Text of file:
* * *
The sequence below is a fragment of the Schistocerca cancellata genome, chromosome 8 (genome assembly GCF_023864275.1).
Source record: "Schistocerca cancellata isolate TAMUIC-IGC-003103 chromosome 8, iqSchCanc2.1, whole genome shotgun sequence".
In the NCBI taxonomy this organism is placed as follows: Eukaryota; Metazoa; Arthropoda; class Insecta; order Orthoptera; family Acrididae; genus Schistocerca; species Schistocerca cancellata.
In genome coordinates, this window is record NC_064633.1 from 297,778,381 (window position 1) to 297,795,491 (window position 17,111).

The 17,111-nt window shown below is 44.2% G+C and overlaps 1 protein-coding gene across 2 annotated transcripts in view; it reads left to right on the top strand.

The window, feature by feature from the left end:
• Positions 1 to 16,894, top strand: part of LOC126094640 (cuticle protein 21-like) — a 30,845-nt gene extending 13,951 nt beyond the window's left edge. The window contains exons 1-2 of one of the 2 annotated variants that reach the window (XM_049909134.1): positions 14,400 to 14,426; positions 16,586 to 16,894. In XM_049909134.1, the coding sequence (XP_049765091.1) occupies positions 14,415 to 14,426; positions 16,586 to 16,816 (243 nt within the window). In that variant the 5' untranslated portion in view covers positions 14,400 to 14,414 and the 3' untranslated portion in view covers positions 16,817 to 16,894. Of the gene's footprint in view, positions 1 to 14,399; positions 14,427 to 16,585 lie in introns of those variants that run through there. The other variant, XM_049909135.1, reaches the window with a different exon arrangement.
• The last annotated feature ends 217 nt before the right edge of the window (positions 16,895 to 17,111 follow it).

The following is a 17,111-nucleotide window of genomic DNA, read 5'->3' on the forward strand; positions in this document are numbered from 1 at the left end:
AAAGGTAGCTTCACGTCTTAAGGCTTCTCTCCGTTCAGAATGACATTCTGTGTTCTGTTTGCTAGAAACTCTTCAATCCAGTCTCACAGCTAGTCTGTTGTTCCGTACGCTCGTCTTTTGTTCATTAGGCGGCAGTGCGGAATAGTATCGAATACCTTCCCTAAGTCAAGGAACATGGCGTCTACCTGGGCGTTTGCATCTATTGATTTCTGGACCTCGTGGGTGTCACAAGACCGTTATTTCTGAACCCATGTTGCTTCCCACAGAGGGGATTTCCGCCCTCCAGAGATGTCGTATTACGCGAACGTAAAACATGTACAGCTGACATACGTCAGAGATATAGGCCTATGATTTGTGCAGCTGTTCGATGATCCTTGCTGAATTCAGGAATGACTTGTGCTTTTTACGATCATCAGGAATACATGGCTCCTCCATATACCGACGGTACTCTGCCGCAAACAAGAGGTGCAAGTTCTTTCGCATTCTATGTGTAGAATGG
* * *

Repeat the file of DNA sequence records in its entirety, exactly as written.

The sequence below is a fragment of the Schistocerca cancellata genome, chromosome 8 (genome assembly GCF_023864275.1).
Source record: "Schistocerca cancellata isolate TAMUIC-IGC-003103 chromosome 8, iqSchCanc2.1, whole genome shotgun sequence".
In the NCBI taxonomy this organism is placed as follows: Eukaryota; Metazoa; Arthropoda; class Insecta; order Orthoptera; family Acrididae; genus Schistocerca; species Schistocerca cancellata.
In genome coordinates, this window is record NC_064633.1 from 297,778,381 (window position 1) to 297,795,491 (window position 17,111).

The 17,111-nt window shown below is 44.2% G+C and overlaps 1 protein-coding gene across 2 annotated transcripts in view; it reads left to right on the top strand.

The window, feature by feature from the left end:
• Positions 1 to 16,894, top strand: part of LOC126094640 (cuticle protein 21-like) — a 30,845-nt gene extending 13,951 nt beyond the window's left edge. The window contains exons 1-2 of one of the 2 annotated variants that reach the window (XM_049909134.1): positions 14,400 to 14,426; positions 16,586 to 16,894. In XM_049909134.1, the coding sequence (XP_049765091.1) occupies positions 14,415 to 14,426; positions 16,586 to 16,816 (243 nt within the window). In that variant the 5' untranslated portion in view covers positions 14,400 to 14,414 and the 3' untranslated portion in view covers positions 16,817 to 16,894. Of the gene's footprint in view, positions 1 to 14,399; positions 14,427 to 16,585 lie in introns of those variants that run through there. The other variant, XM_049909135.1, reaches the window with a different exon arrangement.
• The last annotated feature ends 217 nt before the right edge of the window (positions 16,895 to 17,111 follow it).

The following is a 17,111-nucleotide window of genomic DNA, read 5'->3' on the forward strand; positions in this document are numbered from 1 at the left end:
AAAGGTAGCTTCACGTCTTAAGGCTTCTCTCCGTTCAGAATGACATTCTGTGTTCTGTTTGCTAGAAACTCTTCAATCCAGTCTCACAGCTAGTCTGTTGTTCCGTACGCTCGTCTTTTGTTCATTAGGCGGCAGTGCGGAATAGTATCGAATACCTTCCCTAAGTCAAGGAACATGGCGTCTACCTGGGCGTTTGCATCTATTGATTTCTGGACCTCGTGGGTGTCACAAGACCGTTATTTCTGAACCCATGTTGCTTCCCACAGAGGGGATTTCCGCCCTCCAGAGATGTCGTATTACGCGAACGTAAAACATGTACAGCTGACATACGTCAGAGATATAGGCCTATGATTTGTGCAGCTGTTCGATGATCCTTGCTGAATTCAGGAATGACTTGTGCTTTTTACGATCATCAGGAATACATGGCTCCTCCATATACCGACGGTACTCTGCCGCAAACAAGAGGTGCAAGTTCTTTCGCATTCTATGTGTAGAATGG